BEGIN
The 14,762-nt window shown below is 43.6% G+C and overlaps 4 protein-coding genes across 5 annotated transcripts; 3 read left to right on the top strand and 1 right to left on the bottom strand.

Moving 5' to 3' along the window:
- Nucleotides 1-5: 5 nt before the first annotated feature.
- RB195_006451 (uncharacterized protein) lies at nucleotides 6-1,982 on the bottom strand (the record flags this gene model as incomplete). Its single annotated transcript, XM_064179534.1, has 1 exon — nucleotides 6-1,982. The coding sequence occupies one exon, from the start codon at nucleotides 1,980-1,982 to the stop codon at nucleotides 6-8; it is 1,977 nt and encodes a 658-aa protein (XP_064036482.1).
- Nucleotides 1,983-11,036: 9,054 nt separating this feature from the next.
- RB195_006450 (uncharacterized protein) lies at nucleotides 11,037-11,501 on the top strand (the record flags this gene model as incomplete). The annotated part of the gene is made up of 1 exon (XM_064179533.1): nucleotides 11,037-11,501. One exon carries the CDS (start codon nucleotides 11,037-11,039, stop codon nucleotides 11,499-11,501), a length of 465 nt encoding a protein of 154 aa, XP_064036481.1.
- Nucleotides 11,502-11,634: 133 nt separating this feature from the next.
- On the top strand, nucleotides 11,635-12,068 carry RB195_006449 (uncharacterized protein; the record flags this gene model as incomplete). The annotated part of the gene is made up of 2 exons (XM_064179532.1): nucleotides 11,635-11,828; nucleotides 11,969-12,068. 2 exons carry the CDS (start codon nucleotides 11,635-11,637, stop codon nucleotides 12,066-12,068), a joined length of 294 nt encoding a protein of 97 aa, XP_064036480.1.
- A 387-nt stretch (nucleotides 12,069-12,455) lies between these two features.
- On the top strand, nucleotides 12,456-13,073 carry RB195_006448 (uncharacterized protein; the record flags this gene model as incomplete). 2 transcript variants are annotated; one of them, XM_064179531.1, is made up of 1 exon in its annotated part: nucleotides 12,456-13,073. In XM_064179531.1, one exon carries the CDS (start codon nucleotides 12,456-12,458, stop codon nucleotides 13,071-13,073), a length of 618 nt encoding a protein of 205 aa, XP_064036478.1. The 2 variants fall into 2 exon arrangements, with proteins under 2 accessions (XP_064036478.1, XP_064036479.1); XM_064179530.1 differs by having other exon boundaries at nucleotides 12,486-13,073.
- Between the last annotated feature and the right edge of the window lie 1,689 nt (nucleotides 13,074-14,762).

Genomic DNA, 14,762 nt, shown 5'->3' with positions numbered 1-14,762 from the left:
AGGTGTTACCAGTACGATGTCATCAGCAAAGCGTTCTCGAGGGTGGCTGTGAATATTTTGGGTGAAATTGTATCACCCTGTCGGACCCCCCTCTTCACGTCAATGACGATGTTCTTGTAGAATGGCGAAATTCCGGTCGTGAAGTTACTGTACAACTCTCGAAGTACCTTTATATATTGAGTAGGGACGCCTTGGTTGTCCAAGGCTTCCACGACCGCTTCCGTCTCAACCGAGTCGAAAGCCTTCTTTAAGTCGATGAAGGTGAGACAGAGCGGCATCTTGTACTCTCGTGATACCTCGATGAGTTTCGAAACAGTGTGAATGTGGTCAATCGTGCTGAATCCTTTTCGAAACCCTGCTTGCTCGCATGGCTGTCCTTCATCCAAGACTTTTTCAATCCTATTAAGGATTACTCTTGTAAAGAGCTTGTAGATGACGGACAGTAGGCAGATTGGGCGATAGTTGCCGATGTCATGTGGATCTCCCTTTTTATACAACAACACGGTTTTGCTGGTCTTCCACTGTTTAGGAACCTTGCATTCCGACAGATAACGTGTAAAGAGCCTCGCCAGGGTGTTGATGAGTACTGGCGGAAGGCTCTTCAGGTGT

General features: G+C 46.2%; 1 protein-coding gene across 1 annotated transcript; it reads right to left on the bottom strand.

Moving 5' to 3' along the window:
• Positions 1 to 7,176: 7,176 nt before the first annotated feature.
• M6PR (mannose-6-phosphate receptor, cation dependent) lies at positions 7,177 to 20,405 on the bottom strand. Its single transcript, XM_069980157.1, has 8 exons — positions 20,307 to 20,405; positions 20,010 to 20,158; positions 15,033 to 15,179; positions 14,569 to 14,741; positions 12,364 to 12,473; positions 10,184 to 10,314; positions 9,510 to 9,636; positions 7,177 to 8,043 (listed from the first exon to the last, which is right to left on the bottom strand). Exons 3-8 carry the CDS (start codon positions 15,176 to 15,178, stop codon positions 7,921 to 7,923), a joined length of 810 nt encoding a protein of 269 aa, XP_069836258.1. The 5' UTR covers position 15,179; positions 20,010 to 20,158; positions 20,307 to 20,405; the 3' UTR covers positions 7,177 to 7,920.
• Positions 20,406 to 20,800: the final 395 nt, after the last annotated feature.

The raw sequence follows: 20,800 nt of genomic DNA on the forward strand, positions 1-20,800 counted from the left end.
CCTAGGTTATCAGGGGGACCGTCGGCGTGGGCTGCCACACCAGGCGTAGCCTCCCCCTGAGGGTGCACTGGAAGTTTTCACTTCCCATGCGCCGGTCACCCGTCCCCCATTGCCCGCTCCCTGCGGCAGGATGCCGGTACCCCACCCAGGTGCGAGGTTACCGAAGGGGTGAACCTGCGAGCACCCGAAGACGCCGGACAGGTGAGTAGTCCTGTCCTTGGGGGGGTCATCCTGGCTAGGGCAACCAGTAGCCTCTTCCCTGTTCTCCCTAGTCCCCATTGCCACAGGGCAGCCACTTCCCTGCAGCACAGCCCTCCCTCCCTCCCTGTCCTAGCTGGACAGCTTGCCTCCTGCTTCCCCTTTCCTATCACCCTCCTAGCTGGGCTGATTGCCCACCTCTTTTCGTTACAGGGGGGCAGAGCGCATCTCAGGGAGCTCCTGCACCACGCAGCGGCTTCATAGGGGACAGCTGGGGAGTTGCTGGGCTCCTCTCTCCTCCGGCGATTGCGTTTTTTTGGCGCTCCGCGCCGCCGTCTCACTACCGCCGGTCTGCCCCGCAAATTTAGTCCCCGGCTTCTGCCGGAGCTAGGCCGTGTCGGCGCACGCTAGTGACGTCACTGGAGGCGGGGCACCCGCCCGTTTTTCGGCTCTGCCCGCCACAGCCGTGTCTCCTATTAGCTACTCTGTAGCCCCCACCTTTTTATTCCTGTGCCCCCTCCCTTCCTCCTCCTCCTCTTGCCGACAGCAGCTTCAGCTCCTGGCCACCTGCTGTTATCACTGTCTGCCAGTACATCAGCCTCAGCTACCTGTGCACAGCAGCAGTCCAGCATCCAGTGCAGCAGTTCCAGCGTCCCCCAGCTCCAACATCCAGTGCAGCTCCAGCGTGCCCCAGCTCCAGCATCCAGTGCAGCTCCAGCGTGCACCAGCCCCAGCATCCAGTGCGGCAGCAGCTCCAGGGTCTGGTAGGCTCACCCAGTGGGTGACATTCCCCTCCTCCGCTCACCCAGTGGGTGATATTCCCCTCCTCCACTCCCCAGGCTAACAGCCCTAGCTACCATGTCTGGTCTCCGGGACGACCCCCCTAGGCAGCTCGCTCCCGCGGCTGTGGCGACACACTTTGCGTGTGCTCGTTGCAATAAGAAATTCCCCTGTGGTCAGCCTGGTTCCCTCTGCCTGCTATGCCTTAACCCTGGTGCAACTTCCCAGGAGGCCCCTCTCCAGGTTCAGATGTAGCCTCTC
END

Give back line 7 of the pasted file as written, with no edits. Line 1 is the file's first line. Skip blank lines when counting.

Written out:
- Nucleotides 11,502-11,634: 133 nt separating this feature from the next.